BBC Homepage World Service Education
BBC Homepagelow graphics version | feedback | help
BBC News Online
 You are in: UK
Front Page 
World 
UK 
England 
Northern Ireland 
Scotland 
Wales 
UK Politics 
Business 
Sci/Tech 
Health 
Education 
Entertainment 
Talking Point 
In Depth 
AudioVideo 



The BBC's Jenny McCudden
"Cracks may be an early warning sign"
 real 56k

Saturday, 20 January, 2001, 12:58 GMT
Flood misery continues for homeowners

Thousands of UK properties suffered flooding
By the BBC's Jenny McCudden

The heavy rain and flooding which has caused so many problems over the last few months is starting to have long-term consequences for house owners.

Thousands of homes across the country are being affected by subsidence and heave, soil movements which cause the foundations of a house to shift.

In some cases, homes have had to be demolished.


Paul Smith: "We decided it would be best to knock the house down"

The Smith family home in Surrey was sinking because of subsidence.

Once the waterlogged soil below the house began to dry out, the foundations started to shrink.

The damage was so bad, it was cheaper to knock the house down than to carry out repairs.

"We got the surveyors in and on their expert advice we decided it would be best to knock the house and rebuild with deeper foundations," said homeowner Paul Smith.

"It was a difficult time for us, but the cracks in the house were so extensive. It was the only option"


I put my life savings into this project - I built the house myself and it's heartbreaking to watch this happen

Michael Windsor
Michael Windsor knows all about the dangers of subsidence.

The former engineer from Rochester in Kent kept this in mind when choosing a plot for his new home.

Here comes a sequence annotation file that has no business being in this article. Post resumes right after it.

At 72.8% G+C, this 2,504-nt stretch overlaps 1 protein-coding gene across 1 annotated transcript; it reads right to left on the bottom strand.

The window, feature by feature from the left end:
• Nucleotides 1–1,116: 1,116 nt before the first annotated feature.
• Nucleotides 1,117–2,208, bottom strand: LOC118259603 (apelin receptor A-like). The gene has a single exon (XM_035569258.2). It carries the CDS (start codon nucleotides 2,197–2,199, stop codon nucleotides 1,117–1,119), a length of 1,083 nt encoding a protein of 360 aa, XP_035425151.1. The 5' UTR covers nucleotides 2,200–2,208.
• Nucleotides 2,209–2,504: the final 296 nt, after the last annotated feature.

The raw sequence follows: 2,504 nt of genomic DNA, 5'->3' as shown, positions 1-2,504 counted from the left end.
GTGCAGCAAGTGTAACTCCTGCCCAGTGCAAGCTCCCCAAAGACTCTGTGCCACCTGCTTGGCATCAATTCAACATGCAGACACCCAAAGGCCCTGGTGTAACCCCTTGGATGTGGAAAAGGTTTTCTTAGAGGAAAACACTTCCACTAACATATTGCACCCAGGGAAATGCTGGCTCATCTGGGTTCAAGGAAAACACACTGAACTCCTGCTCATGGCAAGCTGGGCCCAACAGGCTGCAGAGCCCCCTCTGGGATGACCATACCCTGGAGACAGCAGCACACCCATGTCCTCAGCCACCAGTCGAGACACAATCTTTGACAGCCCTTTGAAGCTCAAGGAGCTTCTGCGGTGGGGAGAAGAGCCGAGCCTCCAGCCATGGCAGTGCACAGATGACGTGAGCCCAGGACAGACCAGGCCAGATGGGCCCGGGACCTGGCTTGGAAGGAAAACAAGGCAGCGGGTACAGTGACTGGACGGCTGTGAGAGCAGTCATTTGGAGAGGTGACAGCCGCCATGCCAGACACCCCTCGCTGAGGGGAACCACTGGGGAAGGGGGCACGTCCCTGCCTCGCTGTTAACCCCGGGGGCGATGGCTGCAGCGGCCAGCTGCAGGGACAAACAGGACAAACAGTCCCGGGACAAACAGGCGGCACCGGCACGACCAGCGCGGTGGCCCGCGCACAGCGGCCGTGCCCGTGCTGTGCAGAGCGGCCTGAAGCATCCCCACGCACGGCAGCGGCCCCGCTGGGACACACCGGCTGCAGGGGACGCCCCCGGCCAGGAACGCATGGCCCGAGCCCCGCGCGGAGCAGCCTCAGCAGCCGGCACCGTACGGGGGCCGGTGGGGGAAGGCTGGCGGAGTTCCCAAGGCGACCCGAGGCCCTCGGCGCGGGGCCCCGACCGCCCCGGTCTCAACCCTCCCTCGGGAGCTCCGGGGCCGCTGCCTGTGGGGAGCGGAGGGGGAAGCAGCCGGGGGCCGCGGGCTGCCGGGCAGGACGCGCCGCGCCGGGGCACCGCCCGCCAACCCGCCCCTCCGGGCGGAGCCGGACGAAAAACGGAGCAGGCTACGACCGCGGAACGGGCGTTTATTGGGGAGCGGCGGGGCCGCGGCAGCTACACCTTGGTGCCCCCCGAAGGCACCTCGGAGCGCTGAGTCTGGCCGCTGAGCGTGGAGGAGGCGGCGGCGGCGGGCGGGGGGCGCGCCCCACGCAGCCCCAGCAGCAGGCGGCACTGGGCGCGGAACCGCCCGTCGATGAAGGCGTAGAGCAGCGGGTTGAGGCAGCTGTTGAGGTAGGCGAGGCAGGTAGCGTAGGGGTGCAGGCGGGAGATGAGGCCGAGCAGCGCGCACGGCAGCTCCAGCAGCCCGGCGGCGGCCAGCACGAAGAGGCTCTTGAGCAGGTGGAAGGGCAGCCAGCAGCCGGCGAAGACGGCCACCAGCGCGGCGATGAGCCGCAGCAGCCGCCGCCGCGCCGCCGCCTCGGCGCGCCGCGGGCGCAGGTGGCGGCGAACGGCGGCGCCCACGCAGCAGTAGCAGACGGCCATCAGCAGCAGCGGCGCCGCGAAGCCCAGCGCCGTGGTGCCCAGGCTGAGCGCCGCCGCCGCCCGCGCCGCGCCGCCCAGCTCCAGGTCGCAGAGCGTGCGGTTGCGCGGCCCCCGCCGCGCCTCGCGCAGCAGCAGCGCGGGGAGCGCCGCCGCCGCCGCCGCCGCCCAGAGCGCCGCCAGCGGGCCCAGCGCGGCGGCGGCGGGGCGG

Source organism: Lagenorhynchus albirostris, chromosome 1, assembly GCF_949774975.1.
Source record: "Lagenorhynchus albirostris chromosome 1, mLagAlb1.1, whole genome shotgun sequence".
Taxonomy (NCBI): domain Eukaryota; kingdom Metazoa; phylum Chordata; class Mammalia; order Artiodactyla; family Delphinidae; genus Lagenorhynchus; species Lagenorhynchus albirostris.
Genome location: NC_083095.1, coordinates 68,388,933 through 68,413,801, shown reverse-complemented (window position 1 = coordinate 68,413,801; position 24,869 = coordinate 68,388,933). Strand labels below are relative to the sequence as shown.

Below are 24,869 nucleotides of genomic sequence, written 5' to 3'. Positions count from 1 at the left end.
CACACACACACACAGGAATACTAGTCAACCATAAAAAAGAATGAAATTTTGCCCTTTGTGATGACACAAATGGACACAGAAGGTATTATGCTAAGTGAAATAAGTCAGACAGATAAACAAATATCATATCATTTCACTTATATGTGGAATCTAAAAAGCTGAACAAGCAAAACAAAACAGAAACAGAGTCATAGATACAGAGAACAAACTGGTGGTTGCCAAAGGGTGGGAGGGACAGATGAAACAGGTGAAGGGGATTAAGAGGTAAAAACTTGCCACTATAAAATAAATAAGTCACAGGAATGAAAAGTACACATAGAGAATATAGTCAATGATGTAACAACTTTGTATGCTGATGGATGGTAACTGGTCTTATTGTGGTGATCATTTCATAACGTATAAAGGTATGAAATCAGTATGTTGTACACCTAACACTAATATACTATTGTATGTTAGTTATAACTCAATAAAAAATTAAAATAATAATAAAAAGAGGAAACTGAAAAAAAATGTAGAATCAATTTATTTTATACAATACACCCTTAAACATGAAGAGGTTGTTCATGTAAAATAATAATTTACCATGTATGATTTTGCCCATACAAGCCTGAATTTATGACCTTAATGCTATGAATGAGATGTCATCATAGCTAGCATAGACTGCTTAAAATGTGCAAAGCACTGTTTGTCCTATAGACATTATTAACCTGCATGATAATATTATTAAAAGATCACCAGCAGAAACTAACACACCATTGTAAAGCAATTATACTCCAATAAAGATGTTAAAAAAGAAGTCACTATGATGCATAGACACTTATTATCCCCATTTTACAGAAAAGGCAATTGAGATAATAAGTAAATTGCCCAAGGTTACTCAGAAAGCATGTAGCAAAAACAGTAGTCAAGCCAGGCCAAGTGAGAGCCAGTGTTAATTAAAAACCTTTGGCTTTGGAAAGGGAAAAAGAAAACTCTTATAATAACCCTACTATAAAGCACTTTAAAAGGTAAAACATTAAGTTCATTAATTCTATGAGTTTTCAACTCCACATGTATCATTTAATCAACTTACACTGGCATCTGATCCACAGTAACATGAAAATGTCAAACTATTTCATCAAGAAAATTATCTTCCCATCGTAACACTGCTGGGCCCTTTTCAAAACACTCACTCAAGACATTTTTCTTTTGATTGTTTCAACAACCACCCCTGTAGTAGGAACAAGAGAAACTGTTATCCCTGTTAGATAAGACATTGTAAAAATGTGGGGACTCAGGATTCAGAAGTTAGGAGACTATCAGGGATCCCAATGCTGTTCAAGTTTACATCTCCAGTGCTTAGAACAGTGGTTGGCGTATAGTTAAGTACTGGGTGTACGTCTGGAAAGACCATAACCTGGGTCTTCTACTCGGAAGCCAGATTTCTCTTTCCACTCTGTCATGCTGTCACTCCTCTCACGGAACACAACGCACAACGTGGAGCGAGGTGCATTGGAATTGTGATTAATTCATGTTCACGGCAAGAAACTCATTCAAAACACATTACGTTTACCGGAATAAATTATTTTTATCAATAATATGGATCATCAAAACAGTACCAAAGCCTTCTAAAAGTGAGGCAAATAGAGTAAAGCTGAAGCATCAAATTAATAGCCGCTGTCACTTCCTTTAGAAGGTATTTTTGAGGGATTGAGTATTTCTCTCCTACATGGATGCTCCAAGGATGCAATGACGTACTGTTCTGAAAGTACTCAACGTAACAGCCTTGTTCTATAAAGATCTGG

His lifelong ambition was to build his own home and he chose the spot carefully.

He set about constructing his dream house and completed the project in late 1997.

But within days of moving in, cracks began to appear in the walls of his seven bedroom home.

This problem progressed and now the walls are literally falling apart.

Mr Windsor discovered the problem was due to the condition known as heave.


The walls are literally falling apart

Prolonged rain fall caused the clay under the house to swell and the foundations to expand.

This condition could become more widespread. Experts believe the wettest autumn on record will bring a flood of similar cases across the country.

"I put my life savings into this project. I built the house myself and it's heartbreaking to watch this happen," Mr Windsor said.

The damage to the Windsors' home, which is only three years old, amounts to 130,000 - more than it cost to build.

It is clay-based soils which are at risk from heave and subsidence.

Surveyor William Haines, of Allied Surveyors, said the problem was widespread, but identified the south east as being the area most affected.

"Most of London is built on yellow clay-based soils. Other pockets of clay soils extend as far as Teesside in the north and as far west as Cardiff," he said.

He urged house owners who notice cracks to seek expert advice as it may be an early warning sign.

Few houses on clay soils have to be rebuilt, but for home owners who spot cracks, it may be safer to read between the lines.

Search BBC News Online

Advanced search options
Launch console
BBC RADIO NEWS
BBC ONE TV NEWS
WORLD NEWS SUMMARY
PROGRAMMES GUIDE
Links to more UK stories are at the foot of the page.


E-mail this story to a friend

Links to more UK stories